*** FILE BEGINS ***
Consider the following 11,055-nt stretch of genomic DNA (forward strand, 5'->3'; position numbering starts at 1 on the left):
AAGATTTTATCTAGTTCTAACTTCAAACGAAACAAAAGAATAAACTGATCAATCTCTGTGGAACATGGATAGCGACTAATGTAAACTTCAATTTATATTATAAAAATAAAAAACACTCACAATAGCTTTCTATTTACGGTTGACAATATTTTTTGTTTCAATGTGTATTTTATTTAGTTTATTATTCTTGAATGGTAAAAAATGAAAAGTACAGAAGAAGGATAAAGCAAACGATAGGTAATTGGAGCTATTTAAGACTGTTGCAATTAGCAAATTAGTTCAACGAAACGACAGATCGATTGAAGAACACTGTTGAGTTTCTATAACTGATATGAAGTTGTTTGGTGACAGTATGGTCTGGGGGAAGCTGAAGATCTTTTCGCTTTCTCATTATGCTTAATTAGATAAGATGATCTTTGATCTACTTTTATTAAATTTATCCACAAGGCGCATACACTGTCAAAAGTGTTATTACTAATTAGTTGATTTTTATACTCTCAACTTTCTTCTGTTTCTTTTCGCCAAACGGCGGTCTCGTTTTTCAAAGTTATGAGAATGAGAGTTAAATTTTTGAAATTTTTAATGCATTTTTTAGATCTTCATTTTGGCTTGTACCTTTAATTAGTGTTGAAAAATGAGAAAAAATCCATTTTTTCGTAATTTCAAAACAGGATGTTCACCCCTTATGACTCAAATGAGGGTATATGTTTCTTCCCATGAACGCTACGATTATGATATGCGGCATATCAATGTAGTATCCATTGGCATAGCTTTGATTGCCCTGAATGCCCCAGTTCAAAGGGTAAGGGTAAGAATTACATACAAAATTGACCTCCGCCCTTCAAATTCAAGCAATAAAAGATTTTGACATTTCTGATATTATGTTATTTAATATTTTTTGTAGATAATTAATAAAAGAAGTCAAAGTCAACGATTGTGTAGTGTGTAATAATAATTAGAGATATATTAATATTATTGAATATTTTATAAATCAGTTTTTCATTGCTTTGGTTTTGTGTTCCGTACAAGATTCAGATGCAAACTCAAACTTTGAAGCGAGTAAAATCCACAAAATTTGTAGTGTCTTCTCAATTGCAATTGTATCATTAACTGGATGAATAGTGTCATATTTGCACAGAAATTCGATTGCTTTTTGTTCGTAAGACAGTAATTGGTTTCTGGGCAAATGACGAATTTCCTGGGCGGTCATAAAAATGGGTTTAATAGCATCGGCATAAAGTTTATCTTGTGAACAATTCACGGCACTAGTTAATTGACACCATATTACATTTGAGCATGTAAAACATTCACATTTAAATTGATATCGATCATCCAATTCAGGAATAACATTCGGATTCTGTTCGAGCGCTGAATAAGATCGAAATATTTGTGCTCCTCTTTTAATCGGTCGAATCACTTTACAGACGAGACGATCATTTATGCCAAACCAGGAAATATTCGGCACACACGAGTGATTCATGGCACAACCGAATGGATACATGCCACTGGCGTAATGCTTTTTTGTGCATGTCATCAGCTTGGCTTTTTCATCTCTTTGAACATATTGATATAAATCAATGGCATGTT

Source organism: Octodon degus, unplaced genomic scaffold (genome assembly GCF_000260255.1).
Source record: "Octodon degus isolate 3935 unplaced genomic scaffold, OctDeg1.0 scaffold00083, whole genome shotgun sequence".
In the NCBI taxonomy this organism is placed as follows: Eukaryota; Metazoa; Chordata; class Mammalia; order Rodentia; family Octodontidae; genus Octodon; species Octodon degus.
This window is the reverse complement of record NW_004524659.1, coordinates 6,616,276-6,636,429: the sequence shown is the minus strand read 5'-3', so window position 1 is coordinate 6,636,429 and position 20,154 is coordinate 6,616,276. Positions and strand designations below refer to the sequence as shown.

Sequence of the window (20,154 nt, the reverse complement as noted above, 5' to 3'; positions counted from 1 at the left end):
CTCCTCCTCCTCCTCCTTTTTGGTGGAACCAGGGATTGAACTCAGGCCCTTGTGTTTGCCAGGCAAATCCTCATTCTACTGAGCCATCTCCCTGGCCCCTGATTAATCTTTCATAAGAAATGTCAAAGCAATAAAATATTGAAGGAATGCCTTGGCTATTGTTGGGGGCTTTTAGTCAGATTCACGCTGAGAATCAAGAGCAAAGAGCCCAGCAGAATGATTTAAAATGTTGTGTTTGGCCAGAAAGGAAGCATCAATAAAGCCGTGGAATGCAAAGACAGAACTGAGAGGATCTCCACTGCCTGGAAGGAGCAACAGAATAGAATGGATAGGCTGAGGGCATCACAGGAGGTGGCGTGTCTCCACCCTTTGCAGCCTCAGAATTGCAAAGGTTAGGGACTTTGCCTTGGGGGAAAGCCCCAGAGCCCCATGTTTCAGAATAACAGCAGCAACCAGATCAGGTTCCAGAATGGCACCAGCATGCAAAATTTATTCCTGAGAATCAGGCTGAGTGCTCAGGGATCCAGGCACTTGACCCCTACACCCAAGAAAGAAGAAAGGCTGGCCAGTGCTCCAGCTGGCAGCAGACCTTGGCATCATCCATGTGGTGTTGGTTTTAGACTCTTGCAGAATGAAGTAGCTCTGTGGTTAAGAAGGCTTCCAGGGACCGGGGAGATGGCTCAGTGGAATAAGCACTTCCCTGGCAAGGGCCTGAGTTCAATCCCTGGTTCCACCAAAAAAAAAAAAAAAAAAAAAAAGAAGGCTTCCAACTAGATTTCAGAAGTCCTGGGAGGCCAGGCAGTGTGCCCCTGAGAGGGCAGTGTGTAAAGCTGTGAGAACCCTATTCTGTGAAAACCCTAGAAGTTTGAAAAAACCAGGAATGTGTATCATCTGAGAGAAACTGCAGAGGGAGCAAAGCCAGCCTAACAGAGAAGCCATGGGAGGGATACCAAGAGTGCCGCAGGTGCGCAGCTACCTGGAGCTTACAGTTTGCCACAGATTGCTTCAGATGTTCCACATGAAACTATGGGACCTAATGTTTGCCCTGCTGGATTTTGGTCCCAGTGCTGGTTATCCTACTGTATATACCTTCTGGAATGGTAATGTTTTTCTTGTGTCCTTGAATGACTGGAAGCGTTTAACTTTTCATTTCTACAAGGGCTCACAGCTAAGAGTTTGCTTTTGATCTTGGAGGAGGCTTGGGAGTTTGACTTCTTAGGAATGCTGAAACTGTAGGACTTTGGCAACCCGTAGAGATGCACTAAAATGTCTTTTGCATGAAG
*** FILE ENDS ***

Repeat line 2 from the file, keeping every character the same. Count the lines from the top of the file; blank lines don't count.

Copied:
AAGATTTTATCTAGTTCTAACTTCAAACGAAACAAAAGAATAAACTGATCAATCTCTGTGGAACATGGATAGCGACTAATGTAAACTTCAATTTATATTATAAAAATAAAAAACACTCACAATAGCTTTCTATTTACGGTTGACAATATTTTTTGTTTCAATGTGTATTTTATTTAGTTTATTATTCTTGAATGGTAAAAAATGAAAAGTACAGAAGAAGGATAAAGCAAACGATAGGTAATTGGAGCTATTTAAGACTGTTGCAATTAGCAAATTAGTTCAACGAAACGACAGATCGATTGAAGAACACTGTTGAGTTTCTATAACTGATATGAAGTTGTTTGGTGACAGTATGGTCTGGGGGAAGCTGAAGATCTTTTCGCTTTCTCATTATGCTTAATTAGATAAGATGATCTTTGATCTACTTTTATTAAATTTATCCACAAGGCGCATACACTGTCAAAAGTGTTATTACTAATTAGTTGATTTTTATACTCTCAACTTTCTTCTGTTTCTTTTCGCCAAACGGCGGTCTCGTTTTTCAAAGTTATGAGAATGAGAGTTAAATTTTTGAAATTTTTAATGCATTTTTTAGATCTTCATTTTGGCTTGTACCTTTAATTAGTGTTGAAAAATGAGAAAAAATCCATTTTTTCGTAATTTCAAAACAGGATGTTCACCCCTTATGACTCAAATGAGGGTATATGTTTCTTCCCATGAACGCTACGATTATGATATGCGGCATATCAATGTAGTATCCATTGGCATAGCTTTGATTGCCCTGAATGCCCCAGTTCAAAGGGTAAGGGTAAGAATTACATACAAAATTGACCTCCGCCCTTCAAATTCAAGCAATAAAAGATTTTGACATTTCTGATATTATGTTATTTAATATTTTTTGTAGATAATTAATAAAAGAAGTCAAAGTCAACGATTGTGTAGTGTGTAATAATAATTAGAGATATATTAATATTATTGAATATTTTATAAATCAGTTTTTCATTGCTTTGGTTTTGTGTTCCGTACAAGATTCAGATGCAAACTCAAACTTTGAAGCGAGTAAAATCCACAAAATTTGTAGTGTCTTCTCAATTGCAATTGTATCATTAACTGGATGAATAGTGTCATATTTGCACAGAAATTCGATTGCTTTTTGTTCGTAAGACAGTAATTGGTTTCTGGGCAAATGACGAATTTCCTGGGCGGTCATAAAAATGGGTTTAATAGCATCGGCATAAAGTTTATCTTGTGAACAATTCACGGCACTAGTTAATTGACACCATATTACATTTGAGCATGTAAAACATTCACATTTAAATTGATATCGATCATCCAATTCAGGAATAACATTCGGATTCTGTTCGAGCGCTGAATAAGATCGAAATATTTGTGCTCCTCTTTTAATCGGTCGAATCACTTTACAGACGAGACGATCATTTATGCCAAACCAGGAAATATTCGGCACACACGAGTGATTCATGGCACAACCGAATGGATACATGCCACTGGCGTAATGCTTTTTTGTGCATGTCATCAGCTTGGCTTTTTCATCTCTTTGAACATATTGATATAAATCAATGGCATGTT